Retrieval and Use of High-Resolution Moisture and Stability Fields from Nimbus 6 HIRS Radiances in Pre-Convective Situations

View More View Less
  • 1 Department of Atmospheric Science, Colorado State University, Fort Collins 80523
© Get Permissions Rent on DeepDyve
Restricted access

Abstract

This is a study of environmental conditions prior to convective development on the Great Plains of the United States on four case study days in August 1975. The tool used was the High-resolution Infrared Radiation Sounder (HIRS) on Nimbus 6. A moisture-temperature retrieval scheme was developed to retrieve various lower tropospheric analysis and forecasting parameters from the HIRS radiances. Specifically, dew points and temperatures and other secondary parameters such as total precipitable water and static stability indices were derived and analyzed at a horizontal resolution of up to 30 km on these days. For the moisture parameters the comparisons to time-interpolated NWS rawinsonde values were especially good in spite of time and resolution differences. Comparisons with higher resolution synoptic surface observations of dew point and temperature were also good. The true quality of the mesoscale analyses, however, is only seen by examining the individual case study days. Small features at a scale of ∼100 km, below the resolution of upper air and surface observations, were detected by the high-resolution satellite data. For example, perturbations on the dry line usually seen at this time of the year were apparent in the satellite data, although only the general dry line position was picked up by synoptic surface observations. The time lead also was important. Convective development starting from 2–2.5 h after the satellite pass at local noon did correlate well with the local maxima of moisture and instability seen in the satellite-derived analyses. A statistical structure analysis of the satellite-derived parameters also gave the highest signal-to-noise values for the moisture and stability parameters, whereas the temperature parameters showed much less signal-to-noise content. Results from these case study days, therefore, show the quality of high-resolution satellite-derived parameters and the applicability of this method of retrieving and using satellite soundings at the mesoscale.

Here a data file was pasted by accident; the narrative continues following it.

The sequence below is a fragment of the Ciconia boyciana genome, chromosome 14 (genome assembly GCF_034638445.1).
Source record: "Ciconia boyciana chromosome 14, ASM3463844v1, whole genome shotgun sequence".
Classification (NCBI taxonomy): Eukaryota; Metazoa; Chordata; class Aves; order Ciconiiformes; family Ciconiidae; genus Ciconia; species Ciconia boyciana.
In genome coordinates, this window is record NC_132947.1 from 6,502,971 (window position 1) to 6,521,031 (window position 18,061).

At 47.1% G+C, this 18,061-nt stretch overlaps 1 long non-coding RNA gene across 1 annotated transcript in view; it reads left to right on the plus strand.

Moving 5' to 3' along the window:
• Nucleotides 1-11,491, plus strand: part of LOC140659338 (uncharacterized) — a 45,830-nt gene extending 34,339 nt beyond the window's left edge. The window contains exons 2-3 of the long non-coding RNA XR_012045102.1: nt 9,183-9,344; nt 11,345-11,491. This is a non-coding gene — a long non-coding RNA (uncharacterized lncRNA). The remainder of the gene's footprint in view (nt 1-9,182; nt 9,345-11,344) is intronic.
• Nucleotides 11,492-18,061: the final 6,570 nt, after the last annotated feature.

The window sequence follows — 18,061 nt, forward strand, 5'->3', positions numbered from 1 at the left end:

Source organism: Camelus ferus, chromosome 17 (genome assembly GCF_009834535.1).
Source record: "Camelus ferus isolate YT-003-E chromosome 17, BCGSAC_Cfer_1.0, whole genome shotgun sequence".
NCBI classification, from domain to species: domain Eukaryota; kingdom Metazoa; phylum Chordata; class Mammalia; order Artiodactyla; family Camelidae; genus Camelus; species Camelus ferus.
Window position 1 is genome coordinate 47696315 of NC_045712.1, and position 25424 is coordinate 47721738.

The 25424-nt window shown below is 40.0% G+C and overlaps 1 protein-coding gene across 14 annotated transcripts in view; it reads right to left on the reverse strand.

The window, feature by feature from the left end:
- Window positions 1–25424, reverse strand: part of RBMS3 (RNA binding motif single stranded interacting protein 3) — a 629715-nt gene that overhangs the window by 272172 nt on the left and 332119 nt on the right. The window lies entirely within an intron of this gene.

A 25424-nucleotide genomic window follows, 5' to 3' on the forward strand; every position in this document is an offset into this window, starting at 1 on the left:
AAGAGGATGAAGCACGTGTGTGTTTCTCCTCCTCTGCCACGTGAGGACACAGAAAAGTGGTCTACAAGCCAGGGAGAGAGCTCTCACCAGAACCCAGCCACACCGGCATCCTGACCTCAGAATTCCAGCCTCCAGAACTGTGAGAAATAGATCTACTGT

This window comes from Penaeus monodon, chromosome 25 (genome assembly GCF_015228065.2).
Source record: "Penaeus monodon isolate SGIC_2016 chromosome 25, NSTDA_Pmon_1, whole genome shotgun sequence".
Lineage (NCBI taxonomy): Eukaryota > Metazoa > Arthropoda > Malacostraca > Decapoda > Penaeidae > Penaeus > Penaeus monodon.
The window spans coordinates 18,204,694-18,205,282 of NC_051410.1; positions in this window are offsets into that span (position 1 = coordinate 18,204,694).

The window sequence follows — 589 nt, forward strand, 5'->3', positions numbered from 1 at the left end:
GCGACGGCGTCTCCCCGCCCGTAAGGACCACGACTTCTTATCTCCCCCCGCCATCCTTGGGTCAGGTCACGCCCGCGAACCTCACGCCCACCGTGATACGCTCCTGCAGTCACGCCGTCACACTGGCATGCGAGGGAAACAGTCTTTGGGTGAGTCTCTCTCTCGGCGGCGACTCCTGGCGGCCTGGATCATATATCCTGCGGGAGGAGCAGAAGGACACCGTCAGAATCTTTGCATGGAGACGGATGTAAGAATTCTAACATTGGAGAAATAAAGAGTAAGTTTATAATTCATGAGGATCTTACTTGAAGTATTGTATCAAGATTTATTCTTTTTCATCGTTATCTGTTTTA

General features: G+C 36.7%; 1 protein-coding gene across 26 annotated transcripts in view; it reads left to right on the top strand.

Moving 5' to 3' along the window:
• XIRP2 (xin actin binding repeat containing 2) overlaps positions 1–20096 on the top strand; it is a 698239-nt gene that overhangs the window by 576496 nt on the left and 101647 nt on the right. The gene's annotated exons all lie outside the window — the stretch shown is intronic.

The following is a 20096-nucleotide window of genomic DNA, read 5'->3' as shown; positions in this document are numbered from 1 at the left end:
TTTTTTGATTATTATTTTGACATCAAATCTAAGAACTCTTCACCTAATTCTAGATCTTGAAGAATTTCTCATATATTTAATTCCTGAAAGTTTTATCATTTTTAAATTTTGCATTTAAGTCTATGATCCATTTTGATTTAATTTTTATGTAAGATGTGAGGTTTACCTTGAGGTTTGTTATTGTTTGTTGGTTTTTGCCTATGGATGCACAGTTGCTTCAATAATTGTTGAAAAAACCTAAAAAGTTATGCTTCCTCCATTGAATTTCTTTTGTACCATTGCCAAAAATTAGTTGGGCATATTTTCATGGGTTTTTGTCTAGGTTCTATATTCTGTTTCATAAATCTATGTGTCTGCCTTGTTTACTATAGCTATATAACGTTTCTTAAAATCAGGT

Abstract

This is a study of environmental conditions prior to convective development on the Great Plains of the United States on four case study days in August 1975. The tool used was the High-resolution Infrared Radiation Sounder (HIRS) on Nimbus 6. A moisture-temperature retrieval scheme was developed to retrieve various lower tropospheric analysis and forecasting parameters from the HIRS radiances. Specifically, dew points and temperatures and other secondary parameters such as total precipitable water and static stability indices were derived and analyzed at a horizontal resolution of up to 30 km on these days. For the moisture parameters the comparisons to time-interpolated NWS rawinsonde values were especially good in spite of time and resolution differences. Comparisons with higher resolution synoptic surface observations of dew point and temperature were also good. The true quality of the mesoscale analyses, however, is only seen by examining the individual case study days. Small features at a scale of ∼100 km, below the resolution of upper air and surface observations, were detected by the high-resolution satellite data. For example, perturbations on the dry line usually seen at this time of the year were apparent in the satellite data, although only the general dry line position was picked up by synoptic surface observations. The time lead also was important. Convective development starting from 2–2.5 h after the satellite pass at local noon did correlate well with the local maxima of moisture and instability seen in the satellite-derived analyses. A statistical structure analysis of the satellite-derived parameters also gave the highest signal-to-noise values for the moisture and stability parameters, whereas the temperature parameters showed much less signal-to-noise content. Results from these case study days, therefore, show the quality of high-resolution satellite-derived parameters and the applicability of this method of retrieving and using satellite soundings at the mesoscale.

Save